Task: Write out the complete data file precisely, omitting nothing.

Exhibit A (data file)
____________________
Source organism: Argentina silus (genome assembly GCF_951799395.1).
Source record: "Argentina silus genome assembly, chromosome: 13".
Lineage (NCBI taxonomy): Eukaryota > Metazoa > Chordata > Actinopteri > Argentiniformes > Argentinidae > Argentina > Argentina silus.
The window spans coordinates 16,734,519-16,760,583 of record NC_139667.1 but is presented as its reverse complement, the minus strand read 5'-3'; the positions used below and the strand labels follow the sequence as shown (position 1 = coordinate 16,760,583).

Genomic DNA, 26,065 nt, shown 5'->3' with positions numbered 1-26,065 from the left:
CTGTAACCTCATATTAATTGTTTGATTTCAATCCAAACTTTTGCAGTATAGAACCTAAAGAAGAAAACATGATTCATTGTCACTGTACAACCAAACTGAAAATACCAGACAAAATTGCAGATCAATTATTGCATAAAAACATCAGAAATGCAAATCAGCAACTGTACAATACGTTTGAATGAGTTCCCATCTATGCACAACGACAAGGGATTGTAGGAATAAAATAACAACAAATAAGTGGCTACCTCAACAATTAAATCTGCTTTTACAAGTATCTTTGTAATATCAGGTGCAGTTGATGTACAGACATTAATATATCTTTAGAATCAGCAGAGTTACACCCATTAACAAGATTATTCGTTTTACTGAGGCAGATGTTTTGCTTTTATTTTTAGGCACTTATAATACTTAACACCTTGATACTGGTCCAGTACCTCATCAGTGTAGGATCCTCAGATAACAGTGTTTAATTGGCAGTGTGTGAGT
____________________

Source organism: Argentina silus (genome assembly GCF_951799395.1).
Source record: "Argentina silus genome assembly, chromosome: 13".
Lineage (NCBI taxonomy): Eukaryota > Metazoa > Chordata > Actinopteri > Argentiniformes > Argentinidae > Argentina > Argentina silus.
The window spans coordinates 16,734,519-16,760,583 of record NC_139667.1 but is presented as its reverse complement, the minus strand read 5'-3'; the positions used below and the strand labels follow the sequence as shown (position 1 = coordinate 16,760,583).

Genomic DNA, 26,065 nt, shown 5'->3' with positions numbered 1-26,065 from the left:
CTGTAACCTCATATTAATTGTTTGATTTCAATCCAAACTTTTGCAGTATAGAACCTAAAGAAGAAAACATGATTCATTGTCACTGTACAACCAAACTGAAAATACCAGACAAAATTGCAGATCAATTATTGCATAAAAACATCAGAAATGCAAATCAGCAACTGTACAATACGTTTGAATGAGTTCCCATCTATGCACAACGACAAGGGATTGTAGGAATAAAATAACAACAAATAAGTGGCTACCTCAACAATTAAATCTGCTTTTACAAGTATCTTTGTAATATCAGGTGCAGTTGATGTACAGACATTAATATATCTTTAGAATCAGCAGAGTTACACCCATTAACAAGATTATTCGTTTTACTGAGGCAGATGTTTTGCTTTTATTTTTAGGCACTTATAATACTTAACACCTTGATACTGGTCCAGTACCTCATCAGTGTAGGATCCTCAGATAACAGTGTTTAATTGGCAGTGTGTGAGT